Baruch’s ‘And Then There Was Us’ shines a spotlight on its students’ voices

Maya Demchak-Gottlieb , Copy Editor

Every person lives their own story, experiences their own trials and triumphs, undergoes their own moments of transformation and realization. “And Then There Was Us” is a series of snapshots from different life stories, and through its charismatic characters, relatable plots and literal placement of the audience on stage, it is inviting its viewers into the moments the characters are living through.

The production is at once timeless and timely, and director Christopher Scott masterfully threads the four individual students’ stories into one overarching narrative about the challenges young adults face.

From the moment the lights come up, the audience is struck by the powerful visual of each actor standing illuminated and side-by-side. Although diverse, with each speaking lines from their own individual stories, the characters are united in experiencing the emotions common to all people.

Baruch student Ursula Hansbury is an original music contributor and performer throughout the production. Short stories themselves, her songs are strategically placed to connect each vignette. Guitar in hand, Hansbury sings with the same magic that makes the production resonate: the kind of earnest rawness you can’t help but connect with and believe.

In between each story, there are also monologues that further illustrate the themes of the production by directly engaging the audience. Thomas Ellenson powerfully performs “Just Like You,” written by Sable Gravesandy, and “All That Was Left,” written by Nkiruka J. In addition, Nicole Nelson performs her self-written witty monologue “Rants.”

The writers of the production don’t shy away from heavy topics, instead executing them in a way that neither diminishes the gravitas of the issue nor weighs on the sharp and quick-paced dialogues that propel the production forward. In several instances throughout the production, humor is used to both balance and punctuate the heart wrenching moments of the story.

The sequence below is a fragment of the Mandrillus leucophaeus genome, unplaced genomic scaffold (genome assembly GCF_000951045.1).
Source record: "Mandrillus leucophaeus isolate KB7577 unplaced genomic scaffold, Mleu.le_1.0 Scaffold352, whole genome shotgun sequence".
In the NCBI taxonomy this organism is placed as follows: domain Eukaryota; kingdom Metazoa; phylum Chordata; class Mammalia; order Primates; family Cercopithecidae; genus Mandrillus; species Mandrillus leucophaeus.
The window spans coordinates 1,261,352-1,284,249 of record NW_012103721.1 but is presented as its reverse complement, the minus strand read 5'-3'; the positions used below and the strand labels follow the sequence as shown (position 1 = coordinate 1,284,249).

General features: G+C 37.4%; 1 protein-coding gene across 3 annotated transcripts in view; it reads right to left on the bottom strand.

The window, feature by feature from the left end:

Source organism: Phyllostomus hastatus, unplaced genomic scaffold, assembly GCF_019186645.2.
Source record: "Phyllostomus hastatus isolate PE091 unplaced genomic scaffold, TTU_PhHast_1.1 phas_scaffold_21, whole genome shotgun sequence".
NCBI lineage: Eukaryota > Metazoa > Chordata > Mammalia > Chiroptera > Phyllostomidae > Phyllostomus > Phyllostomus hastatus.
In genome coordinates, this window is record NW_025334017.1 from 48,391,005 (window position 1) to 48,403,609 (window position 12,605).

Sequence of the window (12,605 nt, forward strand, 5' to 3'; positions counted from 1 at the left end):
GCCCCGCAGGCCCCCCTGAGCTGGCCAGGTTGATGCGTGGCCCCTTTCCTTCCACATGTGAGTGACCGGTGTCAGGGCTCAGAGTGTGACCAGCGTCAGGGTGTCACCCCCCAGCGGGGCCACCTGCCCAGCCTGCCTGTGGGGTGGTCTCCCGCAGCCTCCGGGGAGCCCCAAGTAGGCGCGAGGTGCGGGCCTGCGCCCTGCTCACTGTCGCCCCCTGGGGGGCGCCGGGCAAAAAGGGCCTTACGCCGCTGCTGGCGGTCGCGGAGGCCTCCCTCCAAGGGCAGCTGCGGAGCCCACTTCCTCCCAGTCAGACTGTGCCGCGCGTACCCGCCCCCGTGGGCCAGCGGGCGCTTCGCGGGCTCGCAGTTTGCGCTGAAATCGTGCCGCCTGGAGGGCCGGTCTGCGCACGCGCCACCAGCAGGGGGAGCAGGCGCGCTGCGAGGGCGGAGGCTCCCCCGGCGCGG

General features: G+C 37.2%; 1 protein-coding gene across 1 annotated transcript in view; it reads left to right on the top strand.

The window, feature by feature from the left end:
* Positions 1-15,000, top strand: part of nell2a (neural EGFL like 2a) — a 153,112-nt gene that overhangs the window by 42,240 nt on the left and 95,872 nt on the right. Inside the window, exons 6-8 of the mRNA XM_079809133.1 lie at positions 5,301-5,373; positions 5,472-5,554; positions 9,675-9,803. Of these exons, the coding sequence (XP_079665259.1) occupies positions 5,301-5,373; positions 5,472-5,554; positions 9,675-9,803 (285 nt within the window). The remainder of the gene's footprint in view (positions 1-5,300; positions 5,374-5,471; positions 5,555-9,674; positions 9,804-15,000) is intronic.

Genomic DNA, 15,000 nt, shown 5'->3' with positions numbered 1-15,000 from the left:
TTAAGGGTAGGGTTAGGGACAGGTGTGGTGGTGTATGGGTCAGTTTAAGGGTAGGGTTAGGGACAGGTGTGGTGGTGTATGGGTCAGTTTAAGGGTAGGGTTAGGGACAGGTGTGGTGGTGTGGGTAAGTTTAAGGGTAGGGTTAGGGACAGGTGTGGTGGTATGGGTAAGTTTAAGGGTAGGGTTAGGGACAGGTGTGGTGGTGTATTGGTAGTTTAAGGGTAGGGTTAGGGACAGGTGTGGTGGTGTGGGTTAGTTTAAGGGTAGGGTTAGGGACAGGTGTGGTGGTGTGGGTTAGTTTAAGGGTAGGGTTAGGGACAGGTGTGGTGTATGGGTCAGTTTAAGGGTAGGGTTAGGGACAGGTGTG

Throughout the production, characters experience epiphanies.

In “The Talented Normal” for example, a character discovers their bisexuality. Characters also realize that everyone paints pictures of a person in a way that lets them sleep at night but doesn’t necessarily reflect the truth.

In “The Man on the Ferry,” the characters realize that everyone is living their own lives and experiencing shared struggles, even the people that are written off as crazy. Meanwhile in “Greetings from Beyond: A Love Letter from Home,” even death cannot stop the characters’ epiphanies as they reflect on the loves of their lives.

In “Daddio,” established life narratives are challenged, and past pain is confronted.

Through an exploration of the various lives portrayed in “And Then There Was Us,” the audience is taken on a journey of self-discovery that extends past the boundaries of stage and theatre and into the reality of everyday life.